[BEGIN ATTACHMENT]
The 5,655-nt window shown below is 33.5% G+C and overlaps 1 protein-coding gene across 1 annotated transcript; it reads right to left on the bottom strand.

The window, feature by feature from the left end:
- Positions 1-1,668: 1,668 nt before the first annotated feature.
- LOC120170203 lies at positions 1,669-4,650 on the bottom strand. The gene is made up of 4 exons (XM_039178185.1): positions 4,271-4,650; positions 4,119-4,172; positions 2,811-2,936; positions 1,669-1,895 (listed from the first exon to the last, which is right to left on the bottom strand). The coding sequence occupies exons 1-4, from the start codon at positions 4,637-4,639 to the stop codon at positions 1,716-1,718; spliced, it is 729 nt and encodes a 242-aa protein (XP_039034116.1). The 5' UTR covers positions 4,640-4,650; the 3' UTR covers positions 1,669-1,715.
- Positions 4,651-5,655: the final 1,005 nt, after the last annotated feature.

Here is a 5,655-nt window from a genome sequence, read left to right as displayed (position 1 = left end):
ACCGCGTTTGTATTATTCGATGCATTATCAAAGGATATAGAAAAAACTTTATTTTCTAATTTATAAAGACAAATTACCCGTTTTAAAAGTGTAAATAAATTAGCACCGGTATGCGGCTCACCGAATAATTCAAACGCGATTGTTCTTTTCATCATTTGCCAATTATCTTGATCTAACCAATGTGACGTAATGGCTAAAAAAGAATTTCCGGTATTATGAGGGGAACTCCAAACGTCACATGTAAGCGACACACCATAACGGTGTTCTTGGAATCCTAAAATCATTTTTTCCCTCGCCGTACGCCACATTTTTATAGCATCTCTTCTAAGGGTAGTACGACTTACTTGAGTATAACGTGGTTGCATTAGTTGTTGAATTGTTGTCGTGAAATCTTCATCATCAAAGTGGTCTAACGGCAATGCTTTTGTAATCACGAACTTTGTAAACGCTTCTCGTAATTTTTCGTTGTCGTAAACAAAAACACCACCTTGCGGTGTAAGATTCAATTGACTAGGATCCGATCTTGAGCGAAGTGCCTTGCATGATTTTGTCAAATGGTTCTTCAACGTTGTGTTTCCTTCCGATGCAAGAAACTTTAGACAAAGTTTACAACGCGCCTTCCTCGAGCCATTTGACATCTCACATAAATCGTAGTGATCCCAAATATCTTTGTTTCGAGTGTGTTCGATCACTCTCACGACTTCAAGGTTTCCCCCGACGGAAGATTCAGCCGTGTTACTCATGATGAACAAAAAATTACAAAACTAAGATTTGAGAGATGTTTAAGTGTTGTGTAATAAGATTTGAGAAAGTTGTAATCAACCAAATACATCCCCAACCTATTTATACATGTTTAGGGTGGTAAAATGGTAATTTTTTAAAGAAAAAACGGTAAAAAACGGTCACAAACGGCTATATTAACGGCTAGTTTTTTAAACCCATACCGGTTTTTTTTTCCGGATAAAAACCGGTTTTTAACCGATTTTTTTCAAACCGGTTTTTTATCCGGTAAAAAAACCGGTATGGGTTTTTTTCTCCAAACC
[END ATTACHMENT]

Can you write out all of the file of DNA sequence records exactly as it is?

The 5,655-nt window shown below is 33.5% G+C and overlaps 1 protein-coding gene across 1 annotated transcript; it reads right to left on the bottom strand.

The window, feature by feature from the left end:
- Positions 1-1,668: 1,668 nt before the first annotated feature.
- LOC120170203 lies at positions 1,669-4,650 on the bottom strand. The gene is made up of 4 exons (XM_039178185.1): positions 4,271-4,650; positions 4,119-4,172; positions 2,811-2,936; positions 1,669-1,895 (listed from the first exon to the last, which is right to left on the bottom strand). The coding sequence occupies exons 1-4, from the start codon at positions 4,637-4,639 to the stop codon at positions 1,716-1,718; spliced, it is 729 nt and encodes a 242-aa protein (XP_039034116.1). The 5' UTR covers positions 4,640-4,650; the 3' UTR covers positions 1,669-1,715.
- Positions 4,651-5,655: the final 1,005 nt, after the last annotated feature.

Here is a 5,655-nt window from a genome sequence, read left to right as displayed (position 1 = left end):
ACCGCGTTTGTATTATTCGATGCATTATCAAAGGATATAGAAAAAACTTTATTTTCTAATTTATAAAGACAAATTACCCGTTTTAAAAGTGTAAATAAATTAGCACCGGTATGCGGCTCACCGAATAATTCAAACGCGATTGTTCTTTTCATCATTTGCCAATTATCTTGATCTAACCAATGTGACGTAATGGCTAAAAAAGAATTTCCGGTATTATGAGGGGAACTCCAAACGTCACATGTAAGCGACACACCATAACGGTGTTCTTGGAATCCTAAAATCATTTTTTCCCTCGCCGTACGCCACATTTTTATAGCATCTCTTCTAAGGGTAGTACGACTTACTTGAGTATAACGTGGTTGCATTAGTTGTTGAATTGTTGTCGTGAAATCTTCATCATCAAAGTGGTCTAACGGCAATGCTTTTGTAATCACGAACTTTGTAAACGCTTCTCGTAATTTTTCGTTGTCGTAAACAAAAACACCACCTTGCGGTGTAAGATTCAATTGACTAGGATCCGATCTTGAGCGAAGTGCCTTGCATGATTTTGTCAAATGGTTCTTCAACGTTGTGTTTCCTTCCGATGCAAGAAACTTTAGACAAAGTTTACAACGCGCCTTCCTCGAGCCATTTGACATCTCACATAAATCGTAGTGATCCCAAATATCTTTGTTTCGAGTGTGTTCGATCACTCTCACGACTTCAAGGTTTCCCCCGACGGAAGATTCAGCCGTGTTACTCATGATGAACAAAAAATTACAAAACTAAGATTTGAGAGATGTTTAAGTGTTGTGTAATAAGATTTGAGAAAGTTGTAATCAACCAAATACATCCCCAACCTATTTATACATGTTTAGGGTGGTAAAATGGTAATTTTTTAAAGAAAAAACGGTAAAAAACGGTCACAAACGGCTATATTAACGGCTAGTTTTTTAAACCCATACCGGTTTTTTTTTCCGGATAAAAACCGGTTTTTAACCGATTTTTTTCAAACCGGTTTTTTATCCGGTAAAAAAACCGGTATGGGTTTTTTTCTCCAAACC